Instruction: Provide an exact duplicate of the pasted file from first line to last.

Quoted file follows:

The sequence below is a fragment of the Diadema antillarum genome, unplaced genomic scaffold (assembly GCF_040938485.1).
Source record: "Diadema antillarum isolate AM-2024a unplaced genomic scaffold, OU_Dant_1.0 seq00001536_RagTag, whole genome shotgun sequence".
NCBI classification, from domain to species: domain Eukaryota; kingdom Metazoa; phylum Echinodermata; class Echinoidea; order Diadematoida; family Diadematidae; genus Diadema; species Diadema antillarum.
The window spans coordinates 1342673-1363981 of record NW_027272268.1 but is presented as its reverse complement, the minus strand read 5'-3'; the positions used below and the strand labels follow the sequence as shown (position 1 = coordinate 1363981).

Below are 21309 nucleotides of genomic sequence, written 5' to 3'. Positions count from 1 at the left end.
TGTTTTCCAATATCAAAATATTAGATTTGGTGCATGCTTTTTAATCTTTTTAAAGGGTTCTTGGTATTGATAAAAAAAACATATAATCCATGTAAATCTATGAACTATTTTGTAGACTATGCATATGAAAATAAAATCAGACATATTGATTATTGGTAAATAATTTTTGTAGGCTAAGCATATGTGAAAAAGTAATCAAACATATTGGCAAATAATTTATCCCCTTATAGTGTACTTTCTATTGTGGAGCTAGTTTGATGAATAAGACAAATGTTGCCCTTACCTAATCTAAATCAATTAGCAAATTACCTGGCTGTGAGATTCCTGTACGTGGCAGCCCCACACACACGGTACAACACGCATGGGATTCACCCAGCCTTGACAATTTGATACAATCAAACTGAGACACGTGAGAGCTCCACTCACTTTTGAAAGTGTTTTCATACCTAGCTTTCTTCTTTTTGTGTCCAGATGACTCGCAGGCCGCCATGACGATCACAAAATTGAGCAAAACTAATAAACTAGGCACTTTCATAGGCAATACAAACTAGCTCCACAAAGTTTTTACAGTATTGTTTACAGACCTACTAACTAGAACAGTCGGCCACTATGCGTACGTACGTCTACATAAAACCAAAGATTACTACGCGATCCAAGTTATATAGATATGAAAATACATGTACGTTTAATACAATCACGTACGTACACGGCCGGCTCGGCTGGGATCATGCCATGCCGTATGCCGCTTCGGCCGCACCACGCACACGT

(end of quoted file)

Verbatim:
The sequence below is a fragment of the Diadema antillarum genome, unplaced genomic scaffold (assembly GCF_040938485.1).
Source record: "Diadema antillarum isolate AM-2024a unplaced genomic scaffold, OU_Dant_1.0 seq00001536_RagTag, whole genome shotgun sequence".
NCBI classification, from domain to species: domain Eukaryota; kingdom Metazoa; phylum Echinodermata; class Echinoidea; order Diadematoida; family Diadematidae; genus Diadema; species Diadema antillarum.
The window spans coordinates 1342673-1363981 of record NW_027272268.1 but is presented as its reverse complement, the minus strand read 5'-3'; the positions used below and the strand labels follow the sequence as shown (position 1 = coordinate 1363981).

Below are 21309 nucleotides of genomic sequence, written 5' to 3'. Positions count from 1 at the left end.
TGTTTTCCAATATCAAAATATTAGATTTGGTGCATGCTTTTTAATCTTTTTAAAGGGTTCTTGGTATTGATAAAAAAAACATATAATCCATGTAAATCTATGAACTATTTTGTAGACTATGCATATGAAAATAAAATCAGACATATTGATTATTGGTAAATAATTTTTGTAGGCTAAGCATATGTGAAAAAGTAATCAAACATATTGGCAAATAATTTATCCCCTTATAGTGTACTTTCTATTGTGGAGCTAGTTTGATGAATAAGACAAATGTTGCCCTTACCTAATCTAAATCAATTAGCAAATTACCTGGCTGTGAGATTCCTGTACGTGGCAGCCCCACACACACGGTACAACACGCATGGGATTCACCCAGCCTTGACAATTTGATACAATCAAACTGAGACACGTGAGAGCTCCACTCACTTTTGAAAGTGTTTTCATACCTAGCTTTCTTCTTTTTGTGTCCAGATGACTCGCAGGCCGCCATGACGATCACAAAATTGAGCAAAACTAATAAACTAGGCACTTTCATAGGCAATACAAACTAGCTCCACAAAGTTTTTACAGTATTGTTTACAGACCTACTAACTAGAACAGTCGGCCACTATGCGTACGTACGTCTACATAAAACCAAAGATTACTACGCGATCCAAGTTATATAGATATGAAAATACATGTACGTTTAATACAATCACGTACGTACACGGCCGGCTCGGCTGGGATCATGCCATGCCGTATGCCGCTTCGGCCGCACCACGCACACGT